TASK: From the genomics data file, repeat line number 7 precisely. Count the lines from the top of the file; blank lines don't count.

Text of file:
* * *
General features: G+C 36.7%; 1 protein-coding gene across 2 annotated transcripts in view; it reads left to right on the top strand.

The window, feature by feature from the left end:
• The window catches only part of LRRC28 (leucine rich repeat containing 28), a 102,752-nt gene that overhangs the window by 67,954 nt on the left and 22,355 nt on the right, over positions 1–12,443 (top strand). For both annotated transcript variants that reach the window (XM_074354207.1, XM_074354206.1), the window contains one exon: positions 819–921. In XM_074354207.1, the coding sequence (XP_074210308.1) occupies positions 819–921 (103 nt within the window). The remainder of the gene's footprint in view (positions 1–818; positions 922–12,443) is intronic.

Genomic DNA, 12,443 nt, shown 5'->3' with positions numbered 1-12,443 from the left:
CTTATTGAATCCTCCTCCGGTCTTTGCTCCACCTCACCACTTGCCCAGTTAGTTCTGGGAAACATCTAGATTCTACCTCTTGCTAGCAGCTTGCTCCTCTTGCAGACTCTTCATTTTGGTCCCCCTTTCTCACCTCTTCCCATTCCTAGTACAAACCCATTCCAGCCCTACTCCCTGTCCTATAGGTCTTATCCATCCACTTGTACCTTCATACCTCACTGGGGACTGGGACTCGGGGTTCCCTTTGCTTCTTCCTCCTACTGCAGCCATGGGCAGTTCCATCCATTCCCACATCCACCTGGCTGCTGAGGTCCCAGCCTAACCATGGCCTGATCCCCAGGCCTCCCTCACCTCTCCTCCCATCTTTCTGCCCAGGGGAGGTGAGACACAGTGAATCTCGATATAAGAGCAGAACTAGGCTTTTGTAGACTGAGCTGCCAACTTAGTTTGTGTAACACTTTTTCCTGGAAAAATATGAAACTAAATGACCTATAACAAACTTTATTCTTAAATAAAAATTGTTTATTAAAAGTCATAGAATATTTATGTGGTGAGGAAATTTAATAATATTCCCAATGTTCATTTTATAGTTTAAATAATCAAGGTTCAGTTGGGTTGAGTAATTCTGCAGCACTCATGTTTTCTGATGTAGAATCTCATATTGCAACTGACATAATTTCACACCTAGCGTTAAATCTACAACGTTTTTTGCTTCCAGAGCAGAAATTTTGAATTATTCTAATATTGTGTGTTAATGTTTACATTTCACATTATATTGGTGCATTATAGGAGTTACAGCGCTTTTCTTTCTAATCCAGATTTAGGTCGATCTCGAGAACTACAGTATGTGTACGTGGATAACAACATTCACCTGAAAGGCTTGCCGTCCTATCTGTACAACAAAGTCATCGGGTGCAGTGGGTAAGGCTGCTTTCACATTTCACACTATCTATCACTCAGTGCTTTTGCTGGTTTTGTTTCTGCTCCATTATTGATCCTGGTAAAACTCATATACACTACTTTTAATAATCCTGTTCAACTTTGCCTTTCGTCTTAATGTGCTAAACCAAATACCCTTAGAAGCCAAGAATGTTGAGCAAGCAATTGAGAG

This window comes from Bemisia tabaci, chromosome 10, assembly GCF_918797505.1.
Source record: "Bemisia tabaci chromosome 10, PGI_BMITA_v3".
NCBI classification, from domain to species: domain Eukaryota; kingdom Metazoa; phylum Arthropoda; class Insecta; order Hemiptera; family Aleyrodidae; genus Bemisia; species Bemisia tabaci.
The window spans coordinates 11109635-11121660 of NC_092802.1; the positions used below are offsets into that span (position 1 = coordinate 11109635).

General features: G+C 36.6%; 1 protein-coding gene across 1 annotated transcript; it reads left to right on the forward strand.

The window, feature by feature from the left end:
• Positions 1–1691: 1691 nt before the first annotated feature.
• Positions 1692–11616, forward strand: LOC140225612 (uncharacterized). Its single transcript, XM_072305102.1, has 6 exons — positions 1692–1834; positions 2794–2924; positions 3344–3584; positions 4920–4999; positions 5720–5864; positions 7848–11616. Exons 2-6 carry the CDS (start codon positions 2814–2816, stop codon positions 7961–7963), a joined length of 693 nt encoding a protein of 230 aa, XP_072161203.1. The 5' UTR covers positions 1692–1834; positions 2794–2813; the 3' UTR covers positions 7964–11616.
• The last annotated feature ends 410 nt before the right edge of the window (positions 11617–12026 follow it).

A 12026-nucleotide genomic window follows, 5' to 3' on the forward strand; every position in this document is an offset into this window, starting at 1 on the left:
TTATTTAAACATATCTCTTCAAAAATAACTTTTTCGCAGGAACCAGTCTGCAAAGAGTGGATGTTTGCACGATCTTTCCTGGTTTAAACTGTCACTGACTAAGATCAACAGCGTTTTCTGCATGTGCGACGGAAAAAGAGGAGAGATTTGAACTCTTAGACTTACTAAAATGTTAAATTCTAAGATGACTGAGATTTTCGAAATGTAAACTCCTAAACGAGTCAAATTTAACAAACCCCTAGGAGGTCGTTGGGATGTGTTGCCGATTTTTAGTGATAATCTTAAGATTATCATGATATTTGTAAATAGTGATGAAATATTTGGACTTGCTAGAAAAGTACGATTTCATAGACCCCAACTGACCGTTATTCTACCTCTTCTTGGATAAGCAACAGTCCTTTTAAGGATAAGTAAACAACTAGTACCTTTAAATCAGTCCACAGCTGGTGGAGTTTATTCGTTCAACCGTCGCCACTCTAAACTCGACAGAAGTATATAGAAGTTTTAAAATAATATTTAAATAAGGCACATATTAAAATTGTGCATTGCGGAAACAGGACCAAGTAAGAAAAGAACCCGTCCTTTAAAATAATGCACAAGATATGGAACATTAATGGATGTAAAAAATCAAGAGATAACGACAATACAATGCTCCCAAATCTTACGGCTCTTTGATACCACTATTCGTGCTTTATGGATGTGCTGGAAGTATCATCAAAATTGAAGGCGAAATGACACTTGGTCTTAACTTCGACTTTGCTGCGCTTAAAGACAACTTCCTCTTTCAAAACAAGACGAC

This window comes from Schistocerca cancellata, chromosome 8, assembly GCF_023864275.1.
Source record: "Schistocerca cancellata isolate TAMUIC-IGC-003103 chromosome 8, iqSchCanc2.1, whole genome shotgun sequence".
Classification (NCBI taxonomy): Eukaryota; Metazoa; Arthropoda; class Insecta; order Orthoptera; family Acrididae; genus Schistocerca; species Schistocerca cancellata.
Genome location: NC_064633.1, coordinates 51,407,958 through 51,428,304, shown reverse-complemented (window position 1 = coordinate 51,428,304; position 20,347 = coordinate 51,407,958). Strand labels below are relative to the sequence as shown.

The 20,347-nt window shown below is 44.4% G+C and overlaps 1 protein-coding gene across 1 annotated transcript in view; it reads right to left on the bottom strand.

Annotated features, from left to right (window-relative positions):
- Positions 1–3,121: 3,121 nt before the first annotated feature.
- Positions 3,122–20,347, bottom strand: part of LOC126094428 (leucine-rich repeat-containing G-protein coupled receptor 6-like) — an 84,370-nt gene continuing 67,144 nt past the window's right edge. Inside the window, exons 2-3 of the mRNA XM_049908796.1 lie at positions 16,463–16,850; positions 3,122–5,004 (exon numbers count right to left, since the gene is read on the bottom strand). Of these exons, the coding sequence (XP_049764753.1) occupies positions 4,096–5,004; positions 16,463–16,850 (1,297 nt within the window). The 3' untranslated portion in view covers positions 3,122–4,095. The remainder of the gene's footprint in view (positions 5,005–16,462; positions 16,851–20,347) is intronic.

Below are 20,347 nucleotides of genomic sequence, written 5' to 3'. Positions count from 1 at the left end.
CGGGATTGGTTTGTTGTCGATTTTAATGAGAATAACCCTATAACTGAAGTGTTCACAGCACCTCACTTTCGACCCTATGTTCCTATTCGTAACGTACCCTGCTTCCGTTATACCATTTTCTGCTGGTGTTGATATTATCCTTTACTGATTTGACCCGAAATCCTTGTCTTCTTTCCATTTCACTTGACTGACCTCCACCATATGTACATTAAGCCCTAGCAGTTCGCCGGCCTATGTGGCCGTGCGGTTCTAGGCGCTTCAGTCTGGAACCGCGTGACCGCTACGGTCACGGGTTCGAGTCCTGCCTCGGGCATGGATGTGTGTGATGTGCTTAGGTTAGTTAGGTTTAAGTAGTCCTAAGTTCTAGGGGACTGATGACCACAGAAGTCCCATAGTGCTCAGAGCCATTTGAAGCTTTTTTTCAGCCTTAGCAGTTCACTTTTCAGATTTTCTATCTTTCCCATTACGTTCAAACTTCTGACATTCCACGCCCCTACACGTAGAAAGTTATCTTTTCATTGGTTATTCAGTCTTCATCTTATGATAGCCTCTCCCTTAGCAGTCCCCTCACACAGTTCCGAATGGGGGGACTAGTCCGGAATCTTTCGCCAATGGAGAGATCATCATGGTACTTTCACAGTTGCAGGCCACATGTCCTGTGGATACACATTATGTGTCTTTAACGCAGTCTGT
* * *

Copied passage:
Source record: "Bemisia tabaci chromosome 10, PGI_BMITA_v3".